In the week that the man born in the splendidly named Fazakerly in Lancashire moved from AN Post to Madison Genesis under the stewardship of former British Elite Road Race Champion, Roger Hammond we publish an interview with Tour of Britain King of the Mountains, Mark McNally.
It was an unexpected but nice result from a man who’s better known as a Flanders flat lands protagonist, we spoke to him before his signing for the British Continental squad who eschew carbon and ride ‘good old’ steel frames.
The Vuelta dominated the news in September and the Tour of Britain spotlight was more focused on what Cav didn’t do; Alex Dowsett’s brilliant ride to grab – but subsequently lose – yellow; and Wiggins’ fast – but not fast enough – time trial, so perhaps McNally’s excellent performance was over shadowed.
It’s a while since we’ve spoken to the affable Belgian-based Liverpudlian so we decided to give him a call.
McNally is a product of the British ‘cycling academy’ system and was a member of the winning team in the European junior team pursuit championship in 2007 and European U23 team pursuit championship in 2008.
‘Let go’ by the academy, McNally rode as a UK domestic professional for Halfords in 2009 before crossing the North Sea and signing up for Irish/Belgian hard man’s team AN Post, where he’s remained since.
His first year, 2010, was quiet – but 2011 saw him finding his feet in the toughest of schools and the results came, topped by his winning the hard fought Mi-Aout-Bretonne stage race against some of the best young talent in Europe.
The 2012 season saw another raft of top 10 results in Belgium including a win in the GP Beeckman in Ninove and whilst last year perhaps wasn’t his best, the second half of 2014 has seen the results start to come.
We opened by asking about his Tour of Britain mountains result – as at the other end of the phone he had his ToB crash wounds cleaned …
“Yeah, that was a nice bonus – the hills in the Tour of Britain aren’t massive mountains, they’re more suited to breakaway riders and I was in the break for the first three days.
“I was in the break on the last day too but crashed.
“There were five of us away and someone missed their spell so I looked back to see what happened to him, touched a wheel and came down.
“I’m missing a bit of skin but nothing major.”
The Tour of Britain gets a little tougher each year.
“It used to be a sprinters’ race but they’ve taken to putting a berg in the last 10 K of each stage – there were some nasty little climbs in there, this year.”
Your season started early – the Marseillaise.
“That was a disappointment, actually; I was with the lead group, we were over the climb and then I punctured and there was no getting back.
“After that we rode the Etoille de Besseges and then went to Slovakia to ride the GP Izola.” (where he finished 11th. ed.)
And you were third in the Rutland in the spring, any ‘with hindsights?’
“There was a break and we had a man in it so I got a free ride across to it and then I attacked.
“Maybe if I’d waited a little longer to go – but it’s pointless worrying about stuff like that.”
How’s the AN Post programme been, this year?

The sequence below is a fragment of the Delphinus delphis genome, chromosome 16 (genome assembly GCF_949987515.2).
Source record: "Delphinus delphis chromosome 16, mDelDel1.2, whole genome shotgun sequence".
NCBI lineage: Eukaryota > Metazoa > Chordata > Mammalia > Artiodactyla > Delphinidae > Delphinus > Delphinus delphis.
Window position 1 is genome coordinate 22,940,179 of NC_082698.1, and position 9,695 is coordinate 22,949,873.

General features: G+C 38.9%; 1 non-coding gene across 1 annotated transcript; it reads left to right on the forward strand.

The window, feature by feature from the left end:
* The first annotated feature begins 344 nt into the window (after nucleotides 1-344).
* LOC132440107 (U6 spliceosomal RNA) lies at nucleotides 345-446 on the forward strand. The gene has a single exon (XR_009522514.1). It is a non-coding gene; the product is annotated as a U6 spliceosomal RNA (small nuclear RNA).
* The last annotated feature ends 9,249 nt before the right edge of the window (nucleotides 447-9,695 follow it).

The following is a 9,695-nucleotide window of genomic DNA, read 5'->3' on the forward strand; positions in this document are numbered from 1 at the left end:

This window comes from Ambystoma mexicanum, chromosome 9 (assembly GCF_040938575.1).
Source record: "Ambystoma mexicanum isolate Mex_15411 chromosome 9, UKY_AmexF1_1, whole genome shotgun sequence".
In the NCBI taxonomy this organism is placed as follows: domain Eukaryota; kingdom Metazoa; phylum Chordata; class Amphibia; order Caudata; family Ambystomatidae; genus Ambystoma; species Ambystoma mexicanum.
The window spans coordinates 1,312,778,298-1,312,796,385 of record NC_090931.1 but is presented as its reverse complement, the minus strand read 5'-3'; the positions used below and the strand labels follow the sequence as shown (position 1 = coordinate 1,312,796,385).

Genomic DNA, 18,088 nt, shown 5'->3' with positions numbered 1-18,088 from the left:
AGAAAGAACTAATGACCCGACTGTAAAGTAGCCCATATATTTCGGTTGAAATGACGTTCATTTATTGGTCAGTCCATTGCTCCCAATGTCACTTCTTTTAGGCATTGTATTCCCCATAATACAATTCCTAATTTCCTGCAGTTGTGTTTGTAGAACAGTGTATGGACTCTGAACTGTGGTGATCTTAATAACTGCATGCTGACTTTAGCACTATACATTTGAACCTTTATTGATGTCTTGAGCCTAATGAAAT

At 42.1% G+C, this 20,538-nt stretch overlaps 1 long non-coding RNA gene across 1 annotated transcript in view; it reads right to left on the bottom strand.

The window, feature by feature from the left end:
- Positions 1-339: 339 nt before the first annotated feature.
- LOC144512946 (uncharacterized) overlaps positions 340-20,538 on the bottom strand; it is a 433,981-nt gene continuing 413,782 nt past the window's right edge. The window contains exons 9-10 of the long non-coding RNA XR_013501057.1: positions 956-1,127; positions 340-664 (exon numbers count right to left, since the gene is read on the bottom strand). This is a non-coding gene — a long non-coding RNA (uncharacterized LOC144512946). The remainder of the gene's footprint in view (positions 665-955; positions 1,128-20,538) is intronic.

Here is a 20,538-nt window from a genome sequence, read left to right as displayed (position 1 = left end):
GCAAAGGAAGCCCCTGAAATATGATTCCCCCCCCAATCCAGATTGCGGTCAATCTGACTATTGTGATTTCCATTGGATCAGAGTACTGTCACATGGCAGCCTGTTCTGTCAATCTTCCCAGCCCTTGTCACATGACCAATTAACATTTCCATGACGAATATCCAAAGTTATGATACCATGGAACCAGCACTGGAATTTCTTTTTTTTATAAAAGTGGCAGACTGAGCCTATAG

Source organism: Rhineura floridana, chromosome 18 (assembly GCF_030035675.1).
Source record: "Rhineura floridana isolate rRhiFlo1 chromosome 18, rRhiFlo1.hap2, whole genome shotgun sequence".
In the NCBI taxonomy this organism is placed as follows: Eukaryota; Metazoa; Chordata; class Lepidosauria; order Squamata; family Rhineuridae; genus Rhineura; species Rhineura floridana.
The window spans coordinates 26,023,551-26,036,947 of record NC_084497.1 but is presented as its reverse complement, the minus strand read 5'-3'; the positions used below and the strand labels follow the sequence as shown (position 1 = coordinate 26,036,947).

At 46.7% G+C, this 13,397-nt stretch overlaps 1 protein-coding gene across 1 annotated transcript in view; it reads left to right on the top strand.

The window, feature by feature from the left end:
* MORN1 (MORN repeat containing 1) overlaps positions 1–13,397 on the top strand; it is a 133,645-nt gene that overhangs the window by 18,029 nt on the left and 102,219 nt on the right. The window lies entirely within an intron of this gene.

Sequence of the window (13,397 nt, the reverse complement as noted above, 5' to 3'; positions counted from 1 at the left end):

“Very strong, we’ve ridden good races; we had Nico Eeckhout as a rider with the team and now he’s on management, his name along with that of Sean Kelly carries a lot of weight – they’re both legends in their own ways – and opens a lot of doors.
“Kurt Bogaerts is still our manager and he just loves it all!”
Have you been getting the kermises in?
“Yeah, I rode quite a few as preparation for the Tour of Britain – races like the one at Geraardsbergen are just flat out racing which puts you in the box but when you recover from it your level has risen.
And it’s Koolscamp this week, the Championship of Flanders.
“Yeah, I’ve never ridden it before because it usually clashes with the Tour of Britain; it used to be one for the sprinters but it’s been won from breakaways a few times in recent years – Nico won it four times.”
Are you happy overall with 2014?
“With the first part of the season; no, not really – I got a little lost, I lost confidence in myself.
“I decided to get myself a coach and have hooked up with Jon Sharples at Train Sharp.” (VV regular Douglas Dewey’s coach. ed.)
“I think that’s paying off now, I have a tendency to stressing about my racing and it’s good to have someone to consult, give me guidance and keep me calm.
“The second half of the season has been much better for me and there’s still more racing to come.”
Where’s ‘home’ in Belgium?
“I have a Belgian girlfriend and we live about 30 kilometres from Antwerp; Dan McLay and some other English speakers live with Tim Harris and his wife, Joscelin about 30 K away – so I often train with them – and the AN Post team house is about 40 K away.”
What’s the plan for the winter and 2015?
“I’m not sure, I’m at a bit of crossroads; I think my Tour of Britain ride will have done me a favour but a lot will depend on how I ride from now until the end of the season and what results I get.
“I mean I’m happy in Belgium and more than happy with how Kurt and Sean have been with me on AN Post but it’s a development team and I’ve been with it for five years.
“I think that Kurt would be happy to have me again for 2015 but like I said, I’m at a crossroads.
“I don’t do this for the money, it’s not the priority.
“I want to ride races like Flanders and the Grand Tours, that’s what I want to achieve before I think about any financial aspect.
“But I have to start thinking about my future; the scene in the UK is getting better and decent money is starting to get paid – we’ll see …”
* As stated in our intro, Mark has signed with Madison Genesis for 2015.
When does the build up for 2015 start?
“I’m old school, a couple of weeks off at the end of the season then start with the steady miles early in November and build up.
“But maybe those methods will change now that I’m training with Jon Sharples?”